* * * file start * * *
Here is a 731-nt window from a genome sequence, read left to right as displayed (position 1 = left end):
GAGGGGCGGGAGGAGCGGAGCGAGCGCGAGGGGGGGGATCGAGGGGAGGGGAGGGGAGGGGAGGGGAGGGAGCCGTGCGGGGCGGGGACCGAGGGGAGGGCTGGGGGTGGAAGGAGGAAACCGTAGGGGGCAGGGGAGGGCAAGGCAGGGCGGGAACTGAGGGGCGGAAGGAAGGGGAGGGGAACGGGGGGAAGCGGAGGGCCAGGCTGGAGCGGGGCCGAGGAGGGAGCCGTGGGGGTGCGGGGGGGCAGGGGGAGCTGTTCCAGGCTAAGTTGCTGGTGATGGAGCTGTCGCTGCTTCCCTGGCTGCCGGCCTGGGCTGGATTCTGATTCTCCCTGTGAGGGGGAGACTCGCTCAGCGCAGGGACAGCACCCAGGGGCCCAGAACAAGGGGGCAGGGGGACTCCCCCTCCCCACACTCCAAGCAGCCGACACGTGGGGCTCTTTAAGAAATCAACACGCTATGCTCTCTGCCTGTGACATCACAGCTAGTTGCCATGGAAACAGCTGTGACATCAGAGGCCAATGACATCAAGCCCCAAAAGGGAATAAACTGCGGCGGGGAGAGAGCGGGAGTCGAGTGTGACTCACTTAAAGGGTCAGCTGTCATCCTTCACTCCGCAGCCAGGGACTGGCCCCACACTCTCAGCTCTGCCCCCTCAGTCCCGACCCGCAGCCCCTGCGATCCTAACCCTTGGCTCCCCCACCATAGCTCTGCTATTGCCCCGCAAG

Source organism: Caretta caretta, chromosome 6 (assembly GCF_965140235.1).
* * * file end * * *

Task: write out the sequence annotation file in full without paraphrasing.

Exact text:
Here is a 731-nt window from a genome sequence, read left to right as displayed (position 1 = left end):
GAGGGGCGGGAGGAGCGGAGCGAGCGCGAGGGGGGGGATCGAGGGGAGGGGAGGGGAGGGGAGGGGAGGGAGCCGTGCGGGGCGGGGACCGAGGGGAGGGCTGGGGGTGGAAGGAGGAAACCGTAGGGGGCAGGGGAGGGCAAGGCAGGGCGGGAACTGAGGGGCGGAAGGAAGGGGAGGGGAACGGGGGGAAGCGGAGGGCCAGGCTGGAGCGGGGCCGAGGAGGGAGCCGTGGGGGTGCGGGGGGGCAGGGGGAGCTGTTCCAGGCTAAGTTGCTGGTGATGGAGCTGTCGCTGCTTCCCTGGCTGCCGGCCTGGGCTGGATTCTGATTCTCCCTGTGAGGGGGAGACTCGCTCAGCGCAGGGACAGCACCCAGGGGCCCAGAACAAGGGGGCAGGGGGACTCCCCCTCCCCACACTCCAAGCAGCCGACACGTGGGGCTCTTTAAGAAATCAACACGCTATGCTCTCTGCCTGTGACATCACAGCTAGTTGCCATGGAAACAGCTGTGACATCAGAGGCCAATGACATCAAGCCCCAAAAGGGAATAAACTGCGGCGGGGAGAGAGCGGGAGTCGAGTGTGACTCACTTAAAGGGTCAGCTGTCATCCTTCACTCCGCAGCCAGGGACTGGCCCCACACTCTCAGCTCTGCCCCCTCAGTCCCGACCCGCAGCCCCTGCGATCCTAACCCTTGGCTCCCCCACCATAGCTCTGCTATTGCCCCGCAAG

Source organism: Caretta caretta, chromosome 6 (assembly GCF_965140235.1).